What is asset-based community development, or ABCD? The official definition taken from the ABCD institutes website is this:
“Asset-Based Community Development is a large and growing movement that considers local assets as the primary building blocks of sustainable community development. Building on the skills of local residents, the power of local associations and the supportive functions of local institutions, asset-based community development draws upon existing community strengths to build stronger, more sustainable communities for the future.”
In other words, ABCD builds the internal capacity of the community in a way that avoids long-term dependency upon outside resources and increases the sustainability of the development effort.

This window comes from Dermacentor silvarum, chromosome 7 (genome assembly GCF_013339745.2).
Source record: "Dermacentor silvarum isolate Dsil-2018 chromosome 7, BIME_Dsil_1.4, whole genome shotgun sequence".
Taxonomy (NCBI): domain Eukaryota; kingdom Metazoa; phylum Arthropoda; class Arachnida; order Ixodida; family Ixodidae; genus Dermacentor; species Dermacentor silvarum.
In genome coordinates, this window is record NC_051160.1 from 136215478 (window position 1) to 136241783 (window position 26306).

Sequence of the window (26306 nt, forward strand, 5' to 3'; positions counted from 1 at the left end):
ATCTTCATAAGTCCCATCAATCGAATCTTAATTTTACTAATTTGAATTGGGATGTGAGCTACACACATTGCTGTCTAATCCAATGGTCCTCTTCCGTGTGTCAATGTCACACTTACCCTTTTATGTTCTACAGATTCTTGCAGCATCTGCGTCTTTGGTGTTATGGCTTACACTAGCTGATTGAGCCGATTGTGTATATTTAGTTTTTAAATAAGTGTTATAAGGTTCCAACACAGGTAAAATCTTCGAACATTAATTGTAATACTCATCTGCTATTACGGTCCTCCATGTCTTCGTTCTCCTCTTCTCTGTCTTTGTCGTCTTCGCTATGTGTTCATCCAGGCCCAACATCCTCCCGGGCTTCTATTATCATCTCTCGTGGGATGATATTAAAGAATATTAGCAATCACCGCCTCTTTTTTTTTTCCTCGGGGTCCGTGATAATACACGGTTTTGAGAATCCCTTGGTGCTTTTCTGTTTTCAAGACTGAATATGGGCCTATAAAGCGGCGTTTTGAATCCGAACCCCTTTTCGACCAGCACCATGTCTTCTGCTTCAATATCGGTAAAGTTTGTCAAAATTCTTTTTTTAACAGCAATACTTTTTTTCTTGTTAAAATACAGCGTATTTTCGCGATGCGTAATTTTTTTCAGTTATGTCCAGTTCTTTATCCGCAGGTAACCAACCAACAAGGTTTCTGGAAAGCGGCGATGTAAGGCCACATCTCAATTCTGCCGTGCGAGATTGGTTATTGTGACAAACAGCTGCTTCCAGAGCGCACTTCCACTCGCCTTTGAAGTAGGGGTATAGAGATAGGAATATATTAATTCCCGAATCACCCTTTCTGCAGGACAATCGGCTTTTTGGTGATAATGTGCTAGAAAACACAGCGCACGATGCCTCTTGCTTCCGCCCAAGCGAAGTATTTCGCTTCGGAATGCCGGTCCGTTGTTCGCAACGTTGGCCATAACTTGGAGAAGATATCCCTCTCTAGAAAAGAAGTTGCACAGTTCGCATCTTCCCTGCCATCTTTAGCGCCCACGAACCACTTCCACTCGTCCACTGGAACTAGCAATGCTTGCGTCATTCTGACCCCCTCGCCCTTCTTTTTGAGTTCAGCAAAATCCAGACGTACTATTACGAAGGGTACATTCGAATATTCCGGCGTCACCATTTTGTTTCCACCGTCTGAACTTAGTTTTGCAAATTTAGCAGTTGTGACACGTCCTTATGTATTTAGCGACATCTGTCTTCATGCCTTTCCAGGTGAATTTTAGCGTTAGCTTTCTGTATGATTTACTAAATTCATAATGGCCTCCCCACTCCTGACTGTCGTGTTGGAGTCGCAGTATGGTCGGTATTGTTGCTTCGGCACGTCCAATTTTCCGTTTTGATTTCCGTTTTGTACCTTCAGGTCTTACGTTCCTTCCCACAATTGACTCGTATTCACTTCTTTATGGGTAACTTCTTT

While the ABCD movement was launched as a secular movement by John McKnight more than 25 years ago, ABCD has found its way into the Christian community development conversation and is seen as a CCD best practice by leaders in the Christian Community Development Association (CCDA).
I think the best way to understand ABCD is through story. So let me tell you the story of a Hillside Court, a 404-unit public housing complex. With unemployment rates in excess of 80 percent and average household income under $9,000, most people would see Hillside as a very needy place. In 2011, three murders resulted from shootings. With ongoing nightly gunfire, the residents themselves had little hope things would ever change. After two teenagers were struck by stray bullets, the sense of fear and outrage hit a boiling point.